The combination of shocking weather and short days has made it difficult for me to spend all the time I want at the allotment. However, like the tailor to the tallest man in the world, I have made giant strides. The most pressing task was just getting the soil dug over. It’s now done. The sixth, and final bed, is complete. A major headache was not the actual digging, but rather, weeds. Each spadeful had to be checked and sorted through for the pesky plants. Going organic meant there was no easy chemical solution.
The two beds nearest the road were the most laborious as they were choked with what everyone seems to call “(w)rack weed”. (Don’t know how to spell it because I can’t find it on the Net). There was kilos of it, and it all ended up in a huge pile, which I’ve been told I should burn. The weed’s roots can be a couple of feet long, and it’s almost impossible to eradicate completely, so, no doubt, I’ll have further encounters with the stuff.
I’ve also managed to get some fruit and veg in the ground.
The strawberry plants arrived from Dobies, and have taken over just about the whole of the fruit patch. I’m hoping to get some rasps in later (depending on the space needed for the bees). The spuds are also in the ground, after spending what must have been a month chitting. It took ages (I guess) because of the shocking weather. It has also become obvious that I bought too many seed potatoes, and must remember to get just 9kg next year instead of 12kg.
The onions are also in, but things haven’t gone well there. Some of the bulbs were a bit soft, which I take isn’t a good sign, and the whole bed was blasted by high winds and freezing temperatures only a few days after planting. On the night the weather turned, I headed down to the allotment in waterproofs, and covered the area with fleece to protect it from the snow. Wrestling with large sheets of fabric in a howling gale and sleet, I suddenly thought, “I bet this how Captain Scott felt setting up camp.” That was quickly followed by the realisation I’d probably best keep that one to myself.
Instead of rectifying the situation, the fleece caused a new set of problems. It ripped in the wind, and whipped some of me poor shallots to buggery. When the weather had calmed down I noticed several bulbs had broken stems, and about a dozen had been uprooted. Onions are quite resilient, and can be popped back in the ground, but I felt the whole affair must have had a detrimental effect of some sort.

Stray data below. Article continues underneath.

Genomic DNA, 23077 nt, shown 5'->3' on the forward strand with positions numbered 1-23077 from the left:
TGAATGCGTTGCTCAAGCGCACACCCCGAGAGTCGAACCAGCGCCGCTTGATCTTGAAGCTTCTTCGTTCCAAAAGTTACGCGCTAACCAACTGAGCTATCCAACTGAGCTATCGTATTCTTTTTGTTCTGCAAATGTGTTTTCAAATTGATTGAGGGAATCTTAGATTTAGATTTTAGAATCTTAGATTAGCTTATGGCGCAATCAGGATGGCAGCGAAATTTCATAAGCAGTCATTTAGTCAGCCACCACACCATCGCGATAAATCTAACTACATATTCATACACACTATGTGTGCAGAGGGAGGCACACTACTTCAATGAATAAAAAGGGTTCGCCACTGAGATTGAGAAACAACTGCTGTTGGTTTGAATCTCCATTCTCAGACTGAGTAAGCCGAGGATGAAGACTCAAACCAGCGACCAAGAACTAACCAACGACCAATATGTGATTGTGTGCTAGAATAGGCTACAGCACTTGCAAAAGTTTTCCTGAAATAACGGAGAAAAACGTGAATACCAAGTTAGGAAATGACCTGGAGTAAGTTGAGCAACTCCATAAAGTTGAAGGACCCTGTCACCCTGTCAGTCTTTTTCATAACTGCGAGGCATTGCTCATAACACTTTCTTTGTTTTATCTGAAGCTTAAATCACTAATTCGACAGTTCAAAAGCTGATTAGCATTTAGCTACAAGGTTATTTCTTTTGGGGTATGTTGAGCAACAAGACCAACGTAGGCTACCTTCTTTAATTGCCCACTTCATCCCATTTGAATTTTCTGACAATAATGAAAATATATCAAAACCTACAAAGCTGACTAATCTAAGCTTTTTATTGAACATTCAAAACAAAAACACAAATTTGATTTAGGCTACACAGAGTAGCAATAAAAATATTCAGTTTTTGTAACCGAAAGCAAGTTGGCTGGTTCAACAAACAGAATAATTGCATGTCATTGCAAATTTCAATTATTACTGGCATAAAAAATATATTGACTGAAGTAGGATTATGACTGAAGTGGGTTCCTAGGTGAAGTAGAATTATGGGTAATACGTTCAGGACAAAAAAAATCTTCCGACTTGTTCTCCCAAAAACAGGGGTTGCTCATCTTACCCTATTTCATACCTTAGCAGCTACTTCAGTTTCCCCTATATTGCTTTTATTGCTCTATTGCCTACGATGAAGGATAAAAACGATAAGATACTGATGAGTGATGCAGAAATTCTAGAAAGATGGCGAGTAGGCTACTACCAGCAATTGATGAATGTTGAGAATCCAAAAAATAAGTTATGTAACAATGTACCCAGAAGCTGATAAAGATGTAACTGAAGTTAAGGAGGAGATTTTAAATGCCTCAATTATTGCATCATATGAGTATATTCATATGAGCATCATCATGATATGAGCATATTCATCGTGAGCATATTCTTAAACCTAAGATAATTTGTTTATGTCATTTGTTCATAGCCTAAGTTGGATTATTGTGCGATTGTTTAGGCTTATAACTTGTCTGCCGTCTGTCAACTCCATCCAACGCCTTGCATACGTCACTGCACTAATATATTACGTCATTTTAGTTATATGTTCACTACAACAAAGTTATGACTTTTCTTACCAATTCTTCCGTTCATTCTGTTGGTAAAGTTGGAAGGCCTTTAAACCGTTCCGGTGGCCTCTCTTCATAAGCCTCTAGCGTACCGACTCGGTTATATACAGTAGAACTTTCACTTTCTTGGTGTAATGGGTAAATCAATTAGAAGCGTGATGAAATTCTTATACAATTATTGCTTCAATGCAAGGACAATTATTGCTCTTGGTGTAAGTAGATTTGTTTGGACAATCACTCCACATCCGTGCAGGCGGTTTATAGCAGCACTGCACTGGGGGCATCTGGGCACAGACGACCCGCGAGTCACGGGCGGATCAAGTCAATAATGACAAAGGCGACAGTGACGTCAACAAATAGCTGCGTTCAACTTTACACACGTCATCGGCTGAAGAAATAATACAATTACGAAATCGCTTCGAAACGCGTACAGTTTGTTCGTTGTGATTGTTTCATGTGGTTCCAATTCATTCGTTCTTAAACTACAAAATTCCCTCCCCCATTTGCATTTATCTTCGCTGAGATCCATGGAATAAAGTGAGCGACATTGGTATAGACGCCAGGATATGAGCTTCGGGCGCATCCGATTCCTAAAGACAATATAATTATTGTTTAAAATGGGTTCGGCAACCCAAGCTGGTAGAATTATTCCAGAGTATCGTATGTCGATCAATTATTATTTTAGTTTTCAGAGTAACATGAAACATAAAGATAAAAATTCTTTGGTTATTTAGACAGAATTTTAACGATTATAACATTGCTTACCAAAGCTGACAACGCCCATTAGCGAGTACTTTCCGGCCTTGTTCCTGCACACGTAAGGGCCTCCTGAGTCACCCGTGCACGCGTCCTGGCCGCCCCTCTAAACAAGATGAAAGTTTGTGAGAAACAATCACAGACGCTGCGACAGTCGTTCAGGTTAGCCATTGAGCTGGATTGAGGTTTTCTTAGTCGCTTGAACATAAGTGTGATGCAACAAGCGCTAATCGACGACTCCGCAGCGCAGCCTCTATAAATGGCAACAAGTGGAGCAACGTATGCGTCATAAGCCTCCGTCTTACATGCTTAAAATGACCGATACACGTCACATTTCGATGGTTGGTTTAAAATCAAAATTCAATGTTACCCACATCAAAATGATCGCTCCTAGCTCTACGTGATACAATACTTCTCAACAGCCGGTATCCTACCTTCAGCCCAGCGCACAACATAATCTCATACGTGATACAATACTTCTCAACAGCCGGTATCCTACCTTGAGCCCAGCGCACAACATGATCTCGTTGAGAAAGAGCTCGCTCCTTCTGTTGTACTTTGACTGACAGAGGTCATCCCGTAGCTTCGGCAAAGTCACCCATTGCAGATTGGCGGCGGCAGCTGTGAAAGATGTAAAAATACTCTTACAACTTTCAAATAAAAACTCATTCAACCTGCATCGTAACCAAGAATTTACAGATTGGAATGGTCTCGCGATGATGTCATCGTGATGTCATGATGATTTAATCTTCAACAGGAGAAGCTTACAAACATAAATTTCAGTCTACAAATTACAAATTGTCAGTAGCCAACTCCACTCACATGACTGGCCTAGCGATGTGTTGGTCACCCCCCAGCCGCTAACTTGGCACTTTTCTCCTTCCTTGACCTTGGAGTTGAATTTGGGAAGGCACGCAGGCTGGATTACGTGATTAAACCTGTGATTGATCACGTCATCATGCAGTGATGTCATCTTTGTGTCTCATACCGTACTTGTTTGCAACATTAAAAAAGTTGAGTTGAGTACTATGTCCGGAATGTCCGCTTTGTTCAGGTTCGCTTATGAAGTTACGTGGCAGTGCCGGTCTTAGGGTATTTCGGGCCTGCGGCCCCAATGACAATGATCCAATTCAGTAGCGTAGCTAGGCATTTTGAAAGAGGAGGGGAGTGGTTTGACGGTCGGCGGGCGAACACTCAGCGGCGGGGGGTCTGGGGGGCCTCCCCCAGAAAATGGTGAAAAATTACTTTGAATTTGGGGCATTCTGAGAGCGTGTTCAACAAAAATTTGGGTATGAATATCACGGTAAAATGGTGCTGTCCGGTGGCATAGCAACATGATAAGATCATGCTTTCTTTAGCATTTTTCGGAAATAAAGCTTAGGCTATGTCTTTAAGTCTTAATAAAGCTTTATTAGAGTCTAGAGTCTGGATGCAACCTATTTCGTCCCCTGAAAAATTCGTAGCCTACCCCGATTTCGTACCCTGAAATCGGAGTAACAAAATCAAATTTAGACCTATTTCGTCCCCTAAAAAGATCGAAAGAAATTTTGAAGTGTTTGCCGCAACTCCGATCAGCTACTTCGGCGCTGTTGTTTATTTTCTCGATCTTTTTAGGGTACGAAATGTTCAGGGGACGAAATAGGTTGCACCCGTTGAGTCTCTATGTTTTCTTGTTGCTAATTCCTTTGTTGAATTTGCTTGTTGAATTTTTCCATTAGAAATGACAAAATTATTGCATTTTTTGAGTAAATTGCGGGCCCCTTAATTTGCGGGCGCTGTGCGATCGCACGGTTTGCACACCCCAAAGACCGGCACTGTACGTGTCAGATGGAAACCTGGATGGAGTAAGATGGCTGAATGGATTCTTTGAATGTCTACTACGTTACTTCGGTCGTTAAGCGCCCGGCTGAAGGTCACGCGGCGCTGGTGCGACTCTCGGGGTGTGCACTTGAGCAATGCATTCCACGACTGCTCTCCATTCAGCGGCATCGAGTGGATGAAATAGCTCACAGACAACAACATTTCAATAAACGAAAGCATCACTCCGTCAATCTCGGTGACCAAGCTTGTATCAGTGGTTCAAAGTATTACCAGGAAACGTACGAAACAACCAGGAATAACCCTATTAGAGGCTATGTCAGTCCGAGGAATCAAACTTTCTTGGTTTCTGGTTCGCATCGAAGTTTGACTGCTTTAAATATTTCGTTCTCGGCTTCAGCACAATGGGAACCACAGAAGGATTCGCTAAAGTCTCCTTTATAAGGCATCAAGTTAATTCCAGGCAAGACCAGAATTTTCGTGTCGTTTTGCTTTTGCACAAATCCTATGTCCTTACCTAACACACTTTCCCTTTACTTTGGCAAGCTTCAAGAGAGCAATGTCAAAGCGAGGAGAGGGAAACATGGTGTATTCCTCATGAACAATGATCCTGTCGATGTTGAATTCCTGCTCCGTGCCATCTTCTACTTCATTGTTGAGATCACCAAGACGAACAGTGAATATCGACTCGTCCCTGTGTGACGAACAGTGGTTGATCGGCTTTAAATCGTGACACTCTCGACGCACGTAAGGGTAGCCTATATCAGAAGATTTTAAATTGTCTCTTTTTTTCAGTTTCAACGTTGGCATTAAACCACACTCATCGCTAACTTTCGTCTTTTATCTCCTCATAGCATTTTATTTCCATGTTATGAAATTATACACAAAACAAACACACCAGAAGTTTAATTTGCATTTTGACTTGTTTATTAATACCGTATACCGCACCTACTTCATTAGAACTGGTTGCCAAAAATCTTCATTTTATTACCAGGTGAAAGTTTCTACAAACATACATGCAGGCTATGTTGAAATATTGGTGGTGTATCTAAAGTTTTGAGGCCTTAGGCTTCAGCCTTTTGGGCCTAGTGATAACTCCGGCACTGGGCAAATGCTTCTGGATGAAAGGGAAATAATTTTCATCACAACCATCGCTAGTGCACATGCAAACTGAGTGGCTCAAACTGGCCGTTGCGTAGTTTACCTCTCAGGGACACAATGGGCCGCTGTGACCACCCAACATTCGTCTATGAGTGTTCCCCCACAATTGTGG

The shitty weather also played havoc with my greenhouse plans. I had bought a four-foot by six-foot plastic Gardman jobby using my Tesco Clubcard vouchers, and Janek and I spent the best part of an afternoon building it (we couldn’t find the instructions). Our bubble of satisfaction was quickly popped, though, as four days later 80mph winds lifted it into the air and dumped it in the burn. Thankfully someone pulled it out, but eight plastic joints had snapped.
It left me feeling depressed. The grafted tomato plants could be arriving shortly. They cost a small fortune, but now I had nowhere to put them. There was no point in buying another plastic greenhouse. It’d just blow away again. I needed the real deal, and quickly. I was tempted to buy a spanky new one, but it could set me back a couple of hundred quid. And what if it gets vandalised/stolen? So, I asked around, and, bingo, I got a great deal. Someone had bought an eight-foot by six-foot aluminium greenhouse on eBay, dismantled it, but didn’t have the time to put it up again. It was mine for £25. Perfect. The only snag was no instructions. I’m gonna have to work it out for myself.
Meanwhile, Gardman were only too happy to send out replacement joints for nothing. So, I’ve stuck the repaired and rebuilt greenhouse in my garden, and I’ll put the grafted tomatoes in it while I get the proper one sorted out. Problem solved.
I’ve also been working hard converting the six beds into “raised beds”. This involves skirting each one with wood. Raised beds seem to be the way forward although most of the old hands down at the allotment reckon I am wasting my time (and, no doubt, money). The advantage of raised beds are two-fold. Firstly, with clearly defined paths and so on, you don’t waste any time digging or fertilising areas that won’t be used for growing. Secondly, each bed can be “customised” for the crop, ie, you can add manure, bonemeal etc as required.
Raised beds require lots of wood, and wood is expensive. An initial estimate put the cost at £200 to £300 all-in, but I noticed B&Q were selling “value” decking at £1.94 for 2.4m. Absolutely ideal. The whole project should cost in the region of £60. Factor in the £25 for the greenhouse and extra bits and bobs, and I’ve spent £100-ish so far. A bargain.
Oh, and I mustn’t forget to talk about one final thing before I wind up this entry – shite. Or rather manure and compost. All last year I’d been saving scraps of left-over food, and using a bokashi to turn it into compost. I’d accumulated what I thought was quite a stash, but it only covered the potato bed. It was obvious that I wasn’t going to be self-sufficient when it came to this stuff, but fortunately Andy, a colleague of mine at work who also has an allotment, knew of a supply of well-rotted horse manure. He and I spent a Saturday morning shovelling the stuff into the back of my car (in bags, of course), and we split the proceeds. Even that didn’t last very long. My half was just enough for the strawbs. We’ll return another day and really collect a lot. There’s plenty left, and if we get better organised I’d like to get enough to last all year. So, two crops (potatoes and strawbs) are now growing in well-rotted organic crap. Let’s see how it affects growth. Will I get a bumper crop? Or I have I merely fed the (w)rack weed? We’ll know with the next couple of months.